I slept without waking to an alarm clock during reasonable hours for the first time in quite a few weeks. It began my day well.
I was supposed to meet a girl downtown for lunch who I had met in at the T-bird's Halloween shindig. She agreed to meet, but never responded to my last text where I suggested meeting at Kyobo at 1:30, so I wasn't sure if she'd be there. I called her a couple times (she didn't answer) and hung around the bookstore for a bit, willing myself not to buy anything because I just sent all my money back to the US to pay bills and I have tons of unread books in my apartment. I was just about to leave and go grab lunch when a cute, Korean guy approached me.
"Hello, where are you from?"
"Hello. I'm from America."
"I am a student from Kyungbuk University, and since you are a native speaker, I was hoping I could practice my English with you."
Well, I'm thinking, at least he's up front about using me for English practice. I agree to speak with him (although normally I prefer to practice my Korean with random Koreans I've just met). While he's cute, I'm not feeling much of a connecting vibe--being used for my English and all--so I tell him I haven't had lunch and need to go eat.
"Do you mind if we ate together and could continue our conversation?" He grins sheepishly. He has a very cute grin. I'm a sucker for these things.
He doesn't like Indian food (which is what I was craving), so I suggest Japanese instead. He's from Daegu and says he knows a place to get great Japanese. Walking around downtown he says his English (confirmation--he's Catholic) name is Simon. We're getting along pretty well at this point, so I'm thinking it's cool and then...
We end up at the food court of Dong-A department store.
Now, I'm a pretty laid back gal when it comes to where and what to eat if I'm hanging out with my new cute Korean pal who is openly using me for language practice, but even I know better places to get less pricey sushi in town and I've not even been here three months.
But the food ended up being decent with a moderately sized plate for about $5, so I was relaxing and thinking things were cool again. But then the check comes and he not only fails to offer to pay, but doesn't give me the change from my $10 (man won) bill! Ugh.
He offers me Baskin Robbins as a present for helping him practice language and I want to ask him for my change instead, but I hadn't had good ice cream in such a long time. I'm a sucker for almond mocha fudge...
It's my own fault really for volunteering to be a language whore, but I still think it's just bad manners to steal someone's change unless they're offering to pay for you!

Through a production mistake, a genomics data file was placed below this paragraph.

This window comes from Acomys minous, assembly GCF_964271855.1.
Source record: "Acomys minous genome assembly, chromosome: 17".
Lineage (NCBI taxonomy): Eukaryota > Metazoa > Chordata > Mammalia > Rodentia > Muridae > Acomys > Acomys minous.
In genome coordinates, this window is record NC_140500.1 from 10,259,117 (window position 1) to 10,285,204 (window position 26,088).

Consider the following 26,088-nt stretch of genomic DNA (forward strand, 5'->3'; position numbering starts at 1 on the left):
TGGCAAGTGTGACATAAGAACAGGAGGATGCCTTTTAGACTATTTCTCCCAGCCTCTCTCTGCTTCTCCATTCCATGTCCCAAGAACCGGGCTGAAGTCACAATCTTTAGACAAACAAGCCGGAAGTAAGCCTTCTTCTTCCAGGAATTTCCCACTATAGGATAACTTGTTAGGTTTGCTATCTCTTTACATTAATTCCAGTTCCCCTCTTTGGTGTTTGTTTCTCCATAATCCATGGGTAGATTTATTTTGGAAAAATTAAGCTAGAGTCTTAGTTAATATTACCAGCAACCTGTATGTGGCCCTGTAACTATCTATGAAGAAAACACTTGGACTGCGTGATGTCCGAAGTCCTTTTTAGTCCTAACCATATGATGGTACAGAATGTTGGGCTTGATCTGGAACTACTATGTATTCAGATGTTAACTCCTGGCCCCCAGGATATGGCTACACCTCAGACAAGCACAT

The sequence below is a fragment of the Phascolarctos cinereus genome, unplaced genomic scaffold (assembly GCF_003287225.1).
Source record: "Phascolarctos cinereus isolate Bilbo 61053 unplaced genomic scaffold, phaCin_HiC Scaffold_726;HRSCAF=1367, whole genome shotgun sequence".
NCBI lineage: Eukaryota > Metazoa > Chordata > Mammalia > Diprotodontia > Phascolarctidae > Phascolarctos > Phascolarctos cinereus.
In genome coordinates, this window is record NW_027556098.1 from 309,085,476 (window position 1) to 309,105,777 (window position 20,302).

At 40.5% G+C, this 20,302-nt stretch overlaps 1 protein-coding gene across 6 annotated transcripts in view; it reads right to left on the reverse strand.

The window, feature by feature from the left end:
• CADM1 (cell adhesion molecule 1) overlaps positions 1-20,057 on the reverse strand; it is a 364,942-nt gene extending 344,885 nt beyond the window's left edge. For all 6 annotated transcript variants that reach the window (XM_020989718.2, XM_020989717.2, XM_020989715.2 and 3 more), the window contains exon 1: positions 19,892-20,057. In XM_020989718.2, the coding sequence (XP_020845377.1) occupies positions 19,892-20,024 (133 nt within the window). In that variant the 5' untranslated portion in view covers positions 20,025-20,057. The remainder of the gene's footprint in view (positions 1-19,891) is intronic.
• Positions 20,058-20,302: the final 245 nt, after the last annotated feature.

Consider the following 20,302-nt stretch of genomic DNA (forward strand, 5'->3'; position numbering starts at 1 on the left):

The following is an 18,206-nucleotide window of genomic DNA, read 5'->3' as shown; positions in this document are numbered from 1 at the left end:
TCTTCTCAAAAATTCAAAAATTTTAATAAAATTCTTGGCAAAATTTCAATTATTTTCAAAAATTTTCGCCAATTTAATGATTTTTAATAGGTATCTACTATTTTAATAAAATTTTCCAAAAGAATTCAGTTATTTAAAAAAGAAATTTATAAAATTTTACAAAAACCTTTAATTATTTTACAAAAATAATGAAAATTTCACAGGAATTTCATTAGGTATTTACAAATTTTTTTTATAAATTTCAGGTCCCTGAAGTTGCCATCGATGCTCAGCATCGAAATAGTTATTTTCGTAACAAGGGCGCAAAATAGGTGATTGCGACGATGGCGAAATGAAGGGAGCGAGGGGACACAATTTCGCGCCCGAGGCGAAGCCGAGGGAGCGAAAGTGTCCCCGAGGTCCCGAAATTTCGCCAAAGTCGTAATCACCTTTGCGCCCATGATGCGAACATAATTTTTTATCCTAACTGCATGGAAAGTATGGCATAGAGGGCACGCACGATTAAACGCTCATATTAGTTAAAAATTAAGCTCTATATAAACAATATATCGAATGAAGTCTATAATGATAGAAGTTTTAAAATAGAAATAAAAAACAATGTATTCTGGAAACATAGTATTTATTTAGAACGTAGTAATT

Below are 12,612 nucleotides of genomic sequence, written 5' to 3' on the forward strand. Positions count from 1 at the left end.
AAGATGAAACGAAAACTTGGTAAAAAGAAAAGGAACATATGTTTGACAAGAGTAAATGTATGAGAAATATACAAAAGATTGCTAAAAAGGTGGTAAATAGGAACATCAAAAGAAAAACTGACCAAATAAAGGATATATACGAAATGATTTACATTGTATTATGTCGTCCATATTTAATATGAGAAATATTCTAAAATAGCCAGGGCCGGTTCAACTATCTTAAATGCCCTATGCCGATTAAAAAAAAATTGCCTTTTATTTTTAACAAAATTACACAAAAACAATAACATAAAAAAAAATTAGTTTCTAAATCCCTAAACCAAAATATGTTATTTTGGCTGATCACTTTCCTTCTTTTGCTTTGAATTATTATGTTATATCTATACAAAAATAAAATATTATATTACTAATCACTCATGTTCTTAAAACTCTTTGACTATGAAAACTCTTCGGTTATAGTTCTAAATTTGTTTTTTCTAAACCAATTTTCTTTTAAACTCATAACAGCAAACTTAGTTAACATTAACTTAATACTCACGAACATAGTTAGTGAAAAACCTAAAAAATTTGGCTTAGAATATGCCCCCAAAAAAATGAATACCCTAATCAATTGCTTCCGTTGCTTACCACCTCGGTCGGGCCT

After being stood up, or something, and spending too much on food that wasn't Indian, I thought I'd cheer myself up with a Starbucks Caramel Macchiato and reading the rest of Siddhartha before meeting my book discussion book. Good decision. Very good decision. So good, in fact, that I got two. And went back to Kyobo to treat myself to Candace Bushnell's Sex in the City, the collection of columns about New York life upon which the tv show is based.
Later I meandered over to Italy Italy to meet up with the book group. I knew Meg from Korean class at the YMCA, but I'd only met Mike once before when he was drunk and hadn't met Nick or Tim before. However, this turned a strange but eventful day into a really great and memorable one as we started discussing the search for meaning in Siddhartha's life and comparing it to our own choice to live abroad. We had some really amazing intellectual conversation, the first bottle of red wine I've had in about three months, and awesome make-your-own pasta. I'd forgotten how much I thrive on discussions of spiritual debate. I have a lot from that meeting I'll be chewing over in my mind for the next few days or longer. Once I have some sorted out, I may post here about it. Or not. We'll see...
Our next book is (at my suggestion) One Hundred Years of Solitude by Gabriel Garcia Marquez. I'm quite excited. I've not read Marquez before, but given my love for magical realism, interest in Hispanic literature/culture, and the high recommendations this book has gotten from people I know whose tastes I respect, it should be a fine choice.
The best part of today, I realized on the subway right home, is how normal everything felt. I keep thinking I have to have big, exciting adventures to make my life abroad more interesting, but when it comes down to it, it's the simple everyday connections and the openness to possibilities of all kinds that makes life exciting. And fulfilling.
It's almost like coming here has turned the mundane exotic--and that's a pretty awesome feeling.